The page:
GalleyCat FishbowlNY FishbowlDC UnBeige MediaJobsDaily SocialTimes AllFacebook AllTwitter LostRemote TVNewser TVSpy AgencySpy PRNewser

Posts Tagged ‘The Boston Globe’

The Boston Globe Launches Free Site Covering Startups, Innovation in Boston

BetaBoston.com is a new, free site launched by the venerable Boston Globe to specifically cover the Boston tech sector encompassing everything from new ideas and ventures to the people who help shape the city’s future, culture and beyond.

beta boston post pic“Boston’s wealth of consumer technology, life sciences and bioscience companies is reshaping the economy and culture, locally and globally,” said Boston Globe editor Brian McGrory. “We will cover, in-depth, not only the technologies themselves, but the broader social impact of those technologies.” Read more

Mediabistro Course

Nonfiction Book Proposal

Nonfiction Book ProposalStarting September 4,work with a literary agent to complete a full proposal that wins an agent and a contract! Ryan Harbage from The Fischer-Harbage Agency, Inc. will teach you how to convey your idea in a winning book proposal format, write your proposal letter, understand the nuts and bolts of the nonfiction book industry, and more. Register now! 

Instagram, Like Other Social Media, a ‘Police Scanner’ for a Demographic

Instagrammed screenshot of a picture of SnapRecognizing a new tool at The Boston Globe is a gateway to worthwhile discussion on social media strategy: not everyone likes, has access to or uses the same digital thing. And that’s great for journalism.

Journalism.co.uk has a nice read on the wall-o-local-Instagram pics that the Globe is test-driving in its newsroom. Appropriately named “Snap,” the project is a result of a partnership with the MIT Media Lab, and it displays every local Instagram image on a big map of the area. Neat on its own (i.e., worthy of an Instagrammed pic of its own), and notably, it’s also being used for helping find sources for local stories.

There’s definite newsroom utility to display social media data like this on a map. You naturally are exposed to events, with pictorial evidence, that you may not have otherwise paid attention towards. And you can can pinpoint where that action is happening. That’s practical on a day-to-day basis, and particularly helpful during event like Hurricane Sandy, where much is going on and you’re looking to move your reporting fast. It’s clearly a useful tool (and if it isn’t yet clear, I’d certainty love to play with it.)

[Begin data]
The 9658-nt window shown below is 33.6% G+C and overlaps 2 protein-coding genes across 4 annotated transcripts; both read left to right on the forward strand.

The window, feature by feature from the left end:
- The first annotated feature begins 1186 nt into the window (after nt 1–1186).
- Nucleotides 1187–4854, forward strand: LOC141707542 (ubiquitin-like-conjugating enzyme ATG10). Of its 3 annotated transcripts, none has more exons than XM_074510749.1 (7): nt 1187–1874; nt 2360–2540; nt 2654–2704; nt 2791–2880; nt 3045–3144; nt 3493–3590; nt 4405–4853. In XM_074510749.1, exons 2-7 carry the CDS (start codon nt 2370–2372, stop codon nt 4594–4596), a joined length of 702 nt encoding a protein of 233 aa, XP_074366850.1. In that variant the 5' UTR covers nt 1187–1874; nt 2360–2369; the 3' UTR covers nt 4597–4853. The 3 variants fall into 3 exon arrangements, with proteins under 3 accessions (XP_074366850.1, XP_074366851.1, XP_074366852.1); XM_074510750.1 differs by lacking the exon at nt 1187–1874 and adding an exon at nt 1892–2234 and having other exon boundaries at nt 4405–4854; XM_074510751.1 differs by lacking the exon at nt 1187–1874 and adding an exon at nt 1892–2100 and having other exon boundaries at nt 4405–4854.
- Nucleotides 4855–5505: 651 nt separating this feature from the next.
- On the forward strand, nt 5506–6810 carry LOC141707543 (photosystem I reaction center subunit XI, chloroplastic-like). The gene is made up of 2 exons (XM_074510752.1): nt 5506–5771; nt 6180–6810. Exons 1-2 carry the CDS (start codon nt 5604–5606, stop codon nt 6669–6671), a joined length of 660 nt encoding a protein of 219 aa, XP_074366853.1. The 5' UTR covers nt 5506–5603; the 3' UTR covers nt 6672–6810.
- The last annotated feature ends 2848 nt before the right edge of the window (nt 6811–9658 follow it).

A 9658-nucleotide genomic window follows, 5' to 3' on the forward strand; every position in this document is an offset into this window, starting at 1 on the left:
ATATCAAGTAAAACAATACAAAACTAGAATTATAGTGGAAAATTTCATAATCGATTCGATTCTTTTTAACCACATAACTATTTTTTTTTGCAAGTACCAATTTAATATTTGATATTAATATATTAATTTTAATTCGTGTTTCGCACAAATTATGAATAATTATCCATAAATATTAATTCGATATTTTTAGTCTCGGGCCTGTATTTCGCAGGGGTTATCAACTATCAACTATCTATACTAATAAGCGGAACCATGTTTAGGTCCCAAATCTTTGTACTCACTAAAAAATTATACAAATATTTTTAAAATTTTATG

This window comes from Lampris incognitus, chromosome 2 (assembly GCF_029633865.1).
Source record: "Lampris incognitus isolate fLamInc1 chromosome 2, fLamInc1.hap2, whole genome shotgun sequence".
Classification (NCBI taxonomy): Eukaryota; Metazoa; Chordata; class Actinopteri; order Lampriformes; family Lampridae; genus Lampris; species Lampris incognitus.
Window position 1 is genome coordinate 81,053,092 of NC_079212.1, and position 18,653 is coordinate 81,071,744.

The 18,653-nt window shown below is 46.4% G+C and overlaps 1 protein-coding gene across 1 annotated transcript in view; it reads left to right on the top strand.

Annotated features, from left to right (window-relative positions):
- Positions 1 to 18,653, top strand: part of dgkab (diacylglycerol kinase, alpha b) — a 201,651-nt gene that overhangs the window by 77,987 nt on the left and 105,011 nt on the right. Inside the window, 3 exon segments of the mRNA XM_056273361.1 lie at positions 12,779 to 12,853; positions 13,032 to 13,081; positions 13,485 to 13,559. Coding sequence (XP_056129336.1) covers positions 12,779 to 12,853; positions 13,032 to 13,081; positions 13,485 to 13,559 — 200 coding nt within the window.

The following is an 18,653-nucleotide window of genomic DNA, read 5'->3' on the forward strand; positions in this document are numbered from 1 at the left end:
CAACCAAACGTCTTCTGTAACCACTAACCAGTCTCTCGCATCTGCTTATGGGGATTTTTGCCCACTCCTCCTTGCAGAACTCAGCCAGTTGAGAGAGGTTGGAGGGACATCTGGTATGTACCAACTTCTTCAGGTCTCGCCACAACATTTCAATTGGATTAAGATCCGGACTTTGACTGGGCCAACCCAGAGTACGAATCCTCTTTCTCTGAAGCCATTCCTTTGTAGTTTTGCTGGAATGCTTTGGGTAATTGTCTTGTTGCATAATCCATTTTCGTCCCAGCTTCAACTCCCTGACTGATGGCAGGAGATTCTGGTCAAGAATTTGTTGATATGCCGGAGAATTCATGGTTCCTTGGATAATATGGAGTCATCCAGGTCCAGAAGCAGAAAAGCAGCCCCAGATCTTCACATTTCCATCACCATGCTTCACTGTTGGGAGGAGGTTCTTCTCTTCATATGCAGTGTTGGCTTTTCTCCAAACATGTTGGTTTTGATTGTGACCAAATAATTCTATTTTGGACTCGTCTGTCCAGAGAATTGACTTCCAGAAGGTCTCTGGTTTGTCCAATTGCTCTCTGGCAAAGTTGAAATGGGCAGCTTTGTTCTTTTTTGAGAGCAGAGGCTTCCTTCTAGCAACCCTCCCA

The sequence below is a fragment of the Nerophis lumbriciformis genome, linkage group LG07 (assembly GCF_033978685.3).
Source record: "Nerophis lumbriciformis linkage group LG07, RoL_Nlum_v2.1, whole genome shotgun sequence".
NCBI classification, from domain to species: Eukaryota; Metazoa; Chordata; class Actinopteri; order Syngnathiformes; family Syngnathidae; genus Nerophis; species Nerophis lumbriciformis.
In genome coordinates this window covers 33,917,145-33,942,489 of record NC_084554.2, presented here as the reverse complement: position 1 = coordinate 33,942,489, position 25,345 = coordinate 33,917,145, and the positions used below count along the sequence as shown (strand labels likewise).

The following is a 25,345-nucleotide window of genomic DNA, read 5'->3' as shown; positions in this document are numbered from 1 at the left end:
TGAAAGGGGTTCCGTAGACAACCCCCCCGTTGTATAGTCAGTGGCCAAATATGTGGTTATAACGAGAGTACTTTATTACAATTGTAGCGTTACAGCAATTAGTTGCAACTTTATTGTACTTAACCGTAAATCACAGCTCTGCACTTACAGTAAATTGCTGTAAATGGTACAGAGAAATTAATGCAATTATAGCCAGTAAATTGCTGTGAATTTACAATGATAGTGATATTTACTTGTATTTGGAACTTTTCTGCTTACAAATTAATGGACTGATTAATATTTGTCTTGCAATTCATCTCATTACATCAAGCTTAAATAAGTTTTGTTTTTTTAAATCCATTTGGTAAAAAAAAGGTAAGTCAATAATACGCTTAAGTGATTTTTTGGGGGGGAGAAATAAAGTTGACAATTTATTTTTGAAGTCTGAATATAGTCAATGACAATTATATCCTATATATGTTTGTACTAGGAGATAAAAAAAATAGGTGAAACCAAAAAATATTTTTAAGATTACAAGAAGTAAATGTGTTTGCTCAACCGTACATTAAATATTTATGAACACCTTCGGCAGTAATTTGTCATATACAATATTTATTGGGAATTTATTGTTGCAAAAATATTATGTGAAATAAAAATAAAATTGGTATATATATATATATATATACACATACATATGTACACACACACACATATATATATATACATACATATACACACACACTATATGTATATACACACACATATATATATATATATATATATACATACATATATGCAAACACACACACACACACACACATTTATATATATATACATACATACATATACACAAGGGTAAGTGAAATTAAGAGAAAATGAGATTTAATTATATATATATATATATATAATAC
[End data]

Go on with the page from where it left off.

What I think is worth noting beyond the obvious ingenuity, however, was the main story that according to the article Chris Marstall, creative technologist at the Boston Globe, actually produced during Hurricane Sandy. After spending “about eight hours staring at Snap” during the storm, this piece says that Marstall didn’t know what story to pick up and write. “Eventually I figured out that the interesting story to tell was that everybody was staying home and getting drunk in their apartments, doing a lot of day drinking,” he said.

Read more

Roundup: WaPo’s digital revenue drops; Globe’s online audience grows; NYT lays off employees

Consider this today’s State of the Newspaper roundup as a few interesting numbers and tidbits  about The Washington Post, The Boston Globe and The New York Times are making the rounds.

WaPo’s digital revenue declined in Q1

According to PaidContent, The Washington Post newspaper division — which includes WaPo and Slate — lost $22.6 million for the first quarter. In the same quarter last year, they lost $12.8 million. Of that loss for 2012, here’s the breakdown for digital loss:

  • Digital revenue slipped 7 percent
  • online display ad revenue dropped 11 percent year over year
  • Online classified ad revenue was down 1 percent Read more

Fifteen Journalism-Related Panels for SXSW Interactive 2012

SXSW Interactive 2012Earlier this week, the colossal film, interactive, and music festival known as SXSW announced the opening of the 2012 SXSW PanelPicker, a community-driven voting portal that allows people to vote on panels which they wish to see at the upcoming conference. The PanelPicker votes and comments comprise 30% of the decision-making process for any given programming slot, with the SXSW Staff and SXSW Advisory Board accounting for 30% and 40% respectively. Voting is open from now until 11:59pm CT on Friday, September 2, 2011.

For those of you who may not be familiar with SXSW, here’s a brief video from SXSW that gives an overview of the conference:

While there are three distinct portions of the conference, SXSW Interactive offers the most diverse group of topics, especially for journalists. Currently, there are over 50 journalism-related panels up for voting in the PanelPicker. I’ve culled through them all, and here are fifteen which I think would be great for journalists of all kinds. Each panel description also includes a link to vote for the panel on the PanelPicker (voting does require registering for a free PanelPicker account).

Read more